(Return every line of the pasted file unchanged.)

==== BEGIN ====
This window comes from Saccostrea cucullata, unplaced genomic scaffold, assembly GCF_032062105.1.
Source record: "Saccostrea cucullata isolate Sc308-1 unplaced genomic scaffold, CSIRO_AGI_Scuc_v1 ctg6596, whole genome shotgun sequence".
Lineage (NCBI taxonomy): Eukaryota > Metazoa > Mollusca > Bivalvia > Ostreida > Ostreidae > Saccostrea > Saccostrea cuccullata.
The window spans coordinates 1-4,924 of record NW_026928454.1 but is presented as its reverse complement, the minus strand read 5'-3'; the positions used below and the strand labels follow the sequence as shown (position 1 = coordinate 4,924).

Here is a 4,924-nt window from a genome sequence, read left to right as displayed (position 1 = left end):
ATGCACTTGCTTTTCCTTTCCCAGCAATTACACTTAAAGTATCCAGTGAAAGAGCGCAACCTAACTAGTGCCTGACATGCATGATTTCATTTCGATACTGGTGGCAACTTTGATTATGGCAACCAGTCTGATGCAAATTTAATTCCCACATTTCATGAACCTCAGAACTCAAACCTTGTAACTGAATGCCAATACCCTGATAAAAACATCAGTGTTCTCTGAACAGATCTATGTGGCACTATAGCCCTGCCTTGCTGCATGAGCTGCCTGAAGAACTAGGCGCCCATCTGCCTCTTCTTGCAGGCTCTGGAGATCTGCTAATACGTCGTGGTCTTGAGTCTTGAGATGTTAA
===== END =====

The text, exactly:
This window comes from Saccostrea cucullata, unplaced genomic scaffold, assembly GCF_032062105.1.
Source record: "Saccostrea cucullata isolate Sc308-1 unplaced genomic scaffold, CSIRO_AGI_Scuc_v1 ctg6596, whole genome shotgun sequence".
Lineage (NCBI taxonomy): Eukaryota > Metazoa > Mollusca > Bivalvia > Ostreida > Ostreidae > Saccostrea > Saccostrea cuccullata.
The window spans coordinates 1-4,924 of record NW_026928454.1 but is presented as its reverse complement, the minus strand read 5'-3'; the positions used below and the strand labels follow the sequence as shown (position 1 = coordinate 4,924).

Here is a 4,924-nt window from a genome sequence, read left to right as displayed (position 1 = left end):
ATGCACTTGCTTTTCCTTTCCCAGCAATTACACTTAAAGTATCCAGTGAAAGAGCGCAACCTAACTAGTGCCTGACATGCATGATTTCATTTCGATACTGGTGGCAACTTTGATTATGGCAACCAGTCTGATGCAAATTTAATTCCCACATTTCATGAACCTCAGAACTCAAACCTTGTAACTGAATGCCAATACCCTGATAAAAACATCAGTGTTCTCTGAACAGATCTATGTGGCACTATAGCCCTGCCTTGCTGCATGAGCTGCCTGAAGAACTAGGCGCCCATCTGCCTCTTCTTGCAGGCTCTGGAGATCTGCTAATACGTCGTGGTCTTGAGTCTTGAGATGTTAA